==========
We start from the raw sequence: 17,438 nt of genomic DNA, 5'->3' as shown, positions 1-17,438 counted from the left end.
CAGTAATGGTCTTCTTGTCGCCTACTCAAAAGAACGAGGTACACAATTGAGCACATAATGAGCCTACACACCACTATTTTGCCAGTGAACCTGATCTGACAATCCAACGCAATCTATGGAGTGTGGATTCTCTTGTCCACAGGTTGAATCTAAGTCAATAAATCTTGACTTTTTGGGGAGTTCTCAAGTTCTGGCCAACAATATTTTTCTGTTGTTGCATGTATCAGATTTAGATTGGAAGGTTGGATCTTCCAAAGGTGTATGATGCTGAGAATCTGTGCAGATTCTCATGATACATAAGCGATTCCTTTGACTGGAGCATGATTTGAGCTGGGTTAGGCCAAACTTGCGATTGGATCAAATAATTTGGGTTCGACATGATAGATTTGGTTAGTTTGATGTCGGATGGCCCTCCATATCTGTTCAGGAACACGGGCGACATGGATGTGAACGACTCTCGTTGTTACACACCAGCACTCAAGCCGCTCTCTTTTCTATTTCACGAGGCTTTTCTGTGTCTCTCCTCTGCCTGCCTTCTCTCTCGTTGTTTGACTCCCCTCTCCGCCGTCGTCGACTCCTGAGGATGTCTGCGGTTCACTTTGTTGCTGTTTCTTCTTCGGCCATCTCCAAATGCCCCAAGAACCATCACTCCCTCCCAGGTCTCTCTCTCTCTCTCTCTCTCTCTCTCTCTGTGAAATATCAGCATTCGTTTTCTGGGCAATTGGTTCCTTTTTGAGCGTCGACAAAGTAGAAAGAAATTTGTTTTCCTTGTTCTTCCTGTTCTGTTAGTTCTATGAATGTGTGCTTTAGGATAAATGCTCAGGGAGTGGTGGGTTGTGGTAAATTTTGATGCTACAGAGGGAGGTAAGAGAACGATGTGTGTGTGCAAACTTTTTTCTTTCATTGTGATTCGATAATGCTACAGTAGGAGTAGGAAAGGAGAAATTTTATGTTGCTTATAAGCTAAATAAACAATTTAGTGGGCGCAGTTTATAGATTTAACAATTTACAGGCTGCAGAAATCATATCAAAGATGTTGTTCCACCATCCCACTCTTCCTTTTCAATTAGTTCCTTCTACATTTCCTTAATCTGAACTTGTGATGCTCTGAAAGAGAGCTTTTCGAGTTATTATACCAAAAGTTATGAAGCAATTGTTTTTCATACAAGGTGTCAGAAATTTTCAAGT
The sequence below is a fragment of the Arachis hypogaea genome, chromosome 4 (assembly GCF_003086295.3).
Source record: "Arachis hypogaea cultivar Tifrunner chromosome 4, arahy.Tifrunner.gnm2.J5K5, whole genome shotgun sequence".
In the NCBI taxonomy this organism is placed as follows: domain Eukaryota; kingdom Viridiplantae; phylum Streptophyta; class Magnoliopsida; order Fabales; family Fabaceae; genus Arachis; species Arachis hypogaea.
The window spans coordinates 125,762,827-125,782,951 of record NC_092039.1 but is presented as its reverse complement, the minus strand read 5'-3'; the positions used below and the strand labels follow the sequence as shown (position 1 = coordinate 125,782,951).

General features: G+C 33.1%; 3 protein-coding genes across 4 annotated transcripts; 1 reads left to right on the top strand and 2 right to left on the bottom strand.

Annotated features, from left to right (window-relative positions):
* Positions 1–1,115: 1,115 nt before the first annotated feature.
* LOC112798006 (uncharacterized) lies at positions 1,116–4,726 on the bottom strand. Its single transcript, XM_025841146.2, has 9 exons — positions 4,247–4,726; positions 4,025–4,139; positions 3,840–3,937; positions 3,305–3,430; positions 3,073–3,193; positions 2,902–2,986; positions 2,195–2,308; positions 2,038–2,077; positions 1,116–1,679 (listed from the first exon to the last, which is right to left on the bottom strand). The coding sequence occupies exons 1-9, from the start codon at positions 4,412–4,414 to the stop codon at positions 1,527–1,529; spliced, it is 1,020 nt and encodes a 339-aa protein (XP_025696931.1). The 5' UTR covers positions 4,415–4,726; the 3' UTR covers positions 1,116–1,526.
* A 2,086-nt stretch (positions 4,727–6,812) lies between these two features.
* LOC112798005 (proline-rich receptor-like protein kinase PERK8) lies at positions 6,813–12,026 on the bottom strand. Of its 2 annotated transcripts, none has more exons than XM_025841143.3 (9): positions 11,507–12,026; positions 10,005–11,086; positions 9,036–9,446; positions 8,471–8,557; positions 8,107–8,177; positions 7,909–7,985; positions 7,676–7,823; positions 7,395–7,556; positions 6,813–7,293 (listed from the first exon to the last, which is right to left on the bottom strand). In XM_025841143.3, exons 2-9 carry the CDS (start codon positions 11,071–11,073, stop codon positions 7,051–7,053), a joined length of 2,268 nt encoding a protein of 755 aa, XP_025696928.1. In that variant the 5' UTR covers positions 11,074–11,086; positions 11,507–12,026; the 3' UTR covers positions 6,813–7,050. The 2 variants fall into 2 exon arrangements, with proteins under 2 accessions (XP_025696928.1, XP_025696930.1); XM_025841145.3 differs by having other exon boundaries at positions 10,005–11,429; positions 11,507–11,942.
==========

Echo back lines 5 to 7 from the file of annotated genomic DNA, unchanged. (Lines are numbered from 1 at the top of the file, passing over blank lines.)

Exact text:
In the NCBI taxonomy this organism is placed as follows: domain Eukaryota; kingdom Viridiplantae; phylum Streptophyta; class Magnoliopsida; order Fabales; family Fabaceae; genus Arachis; species Arachis hypogaea.
The window spans coordinates 125,762,827-125,782,951 of record NC_092039.1 but is presented as its reverse complement, the minus strand read 5'-3'; the positions used below and the strand labels follow the sequence as shown (position 1 = coordinate 125,782,951).

General features: G+C 33.1%; 3 protein-coding genes across 4 annotated transcripts; 1 reads left to right on the top strand and 2 right to left on the bottom strand.